Irish Startups Face Funding Challenges Amid Global Economic Slowdown
According to Tech Ireland’s latest Startup Funding Review, the level of funding into Irish startups dropped to €1.3bn in 2022, compared to €1.6bn in the previous year. The report suggests that the drop in funding may be a signal of difficult times to come for early-stage companies, as they battle a challenging economic environment.
Global venture capital was down 30% last year compared to 2021, 20% in Europe, and 2023 is showing more of the same. Yoram Wijngaarde, CEO of Dealroom, which is a global database to identify and track promising companies, warns that as global investment eases, Irish tech funding could be at risk. In the past, Ireland has been successful at attracting high levels of overseas investment. However, Irish and other European startups seemed to have weathered the economic storm better than some of their US counterparts.
US venture capital investment in the second half of last year plunged 54% compared to the same period a year earlier. During the same time, investment into European startups was down 25% compared to 2021. The report suggests that the global economic slowdown is having an impact on the funding landscape for startups.
The top 10 investments made last year accounted for more than half of the overall funding. These included €226m into Irish fintech unicorn Wayflyer, followed by €87.2m into unicorn in the food ordering space Flipdish and €66m into payments tracking company TransferMate Global Payments. It is worth noting that for the first time, four companies from outside Dublin feature on the top 10 investment list, including Cork supply chain firm Keelvar.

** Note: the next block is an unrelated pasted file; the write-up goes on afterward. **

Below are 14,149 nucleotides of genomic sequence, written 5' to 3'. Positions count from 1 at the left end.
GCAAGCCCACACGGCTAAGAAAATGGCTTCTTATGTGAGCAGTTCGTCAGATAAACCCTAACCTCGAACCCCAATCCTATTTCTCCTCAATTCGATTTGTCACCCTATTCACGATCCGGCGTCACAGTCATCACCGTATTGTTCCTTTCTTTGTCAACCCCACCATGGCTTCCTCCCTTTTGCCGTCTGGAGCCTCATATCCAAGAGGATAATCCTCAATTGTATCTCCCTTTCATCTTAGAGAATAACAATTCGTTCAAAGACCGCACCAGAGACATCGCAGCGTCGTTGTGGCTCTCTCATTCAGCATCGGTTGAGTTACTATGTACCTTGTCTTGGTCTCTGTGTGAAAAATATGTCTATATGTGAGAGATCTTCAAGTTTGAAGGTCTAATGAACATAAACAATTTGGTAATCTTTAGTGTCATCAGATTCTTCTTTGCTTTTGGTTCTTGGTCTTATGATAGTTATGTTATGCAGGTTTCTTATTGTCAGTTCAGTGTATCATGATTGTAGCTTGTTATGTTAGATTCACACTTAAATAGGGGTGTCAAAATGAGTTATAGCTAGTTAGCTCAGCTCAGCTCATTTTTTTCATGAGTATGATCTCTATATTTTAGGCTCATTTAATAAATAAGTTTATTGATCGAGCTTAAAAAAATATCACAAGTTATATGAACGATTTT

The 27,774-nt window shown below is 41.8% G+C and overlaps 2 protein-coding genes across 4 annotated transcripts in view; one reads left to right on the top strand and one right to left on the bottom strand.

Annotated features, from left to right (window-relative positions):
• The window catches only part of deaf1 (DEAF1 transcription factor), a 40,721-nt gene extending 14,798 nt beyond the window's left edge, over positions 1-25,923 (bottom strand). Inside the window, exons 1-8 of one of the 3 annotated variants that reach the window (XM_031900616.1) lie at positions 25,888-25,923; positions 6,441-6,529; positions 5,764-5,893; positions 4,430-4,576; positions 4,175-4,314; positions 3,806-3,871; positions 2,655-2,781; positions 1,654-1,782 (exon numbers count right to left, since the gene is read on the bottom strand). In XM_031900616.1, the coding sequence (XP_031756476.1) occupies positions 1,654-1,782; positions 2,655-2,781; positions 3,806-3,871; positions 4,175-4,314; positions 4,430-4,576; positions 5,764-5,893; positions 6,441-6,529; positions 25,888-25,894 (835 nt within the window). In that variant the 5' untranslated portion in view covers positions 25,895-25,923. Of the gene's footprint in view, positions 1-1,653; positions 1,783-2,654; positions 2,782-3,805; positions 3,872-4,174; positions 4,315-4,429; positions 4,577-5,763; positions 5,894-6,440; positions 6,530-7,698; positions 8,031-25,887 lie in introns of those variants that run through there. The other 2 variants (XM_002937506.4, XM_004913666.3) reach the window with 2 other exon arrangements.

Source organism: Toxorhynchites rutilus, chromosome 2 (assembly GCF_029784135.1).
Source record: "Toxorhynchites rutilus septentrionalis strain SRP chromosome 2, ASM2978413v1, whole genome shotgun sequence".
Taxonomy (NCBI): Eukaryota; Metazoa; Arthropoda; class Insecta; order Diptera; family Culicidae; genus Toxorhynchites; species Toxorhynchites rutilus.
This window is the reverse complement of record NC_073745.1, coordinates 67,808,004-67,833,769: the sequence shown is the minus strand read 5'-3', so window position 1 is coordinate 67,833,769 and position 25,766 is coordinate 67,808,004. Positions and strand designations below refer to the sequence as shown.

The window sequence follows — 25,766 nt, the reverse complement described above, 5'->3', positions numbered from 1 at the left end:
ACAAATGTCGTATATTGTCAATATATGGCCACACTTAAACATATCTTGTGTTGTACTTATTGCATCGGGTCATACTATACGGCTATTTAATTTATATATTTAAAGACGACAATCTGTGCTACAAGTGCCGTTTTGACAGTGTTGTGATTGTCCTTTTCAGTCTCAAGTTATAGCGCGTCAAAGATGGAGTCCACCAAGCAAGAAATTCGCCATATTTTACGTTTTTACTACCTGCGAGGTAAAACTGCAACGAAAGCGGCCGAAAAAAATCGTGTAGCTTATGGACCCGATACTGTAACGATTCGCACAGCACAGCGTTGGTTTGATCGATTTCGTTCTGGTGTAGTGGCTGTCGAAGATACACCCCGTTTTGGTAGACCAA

Women-led firms recorded a marginally higher increase in investment compared to 2021 as 72 firms raised €234m last year, up from €230m in 2021. This is up from €105m raised in 2020. However, funding into women-led startups continues to fall behind startups led by men. The report suggests that more needs to be done to address this issue.
Last year was a disappointing one for tech startups in the North as funding appears to have decreased substantially from €80m in 2021 to €50m. As in previous years, Belfast dominates with over 95% of the funding. The report suggests that more needs to be done to support startups in the North and encourage investment in the region.
Overall, the report highlights the challenges faced by startups in the current economic climate. While Irish startups have been successful in attracting investment in the past, the global economic slowdown is having an impact on the funding landscape. The report suggests that more needs to be done to support startups, particularly those led by women and those based in the North.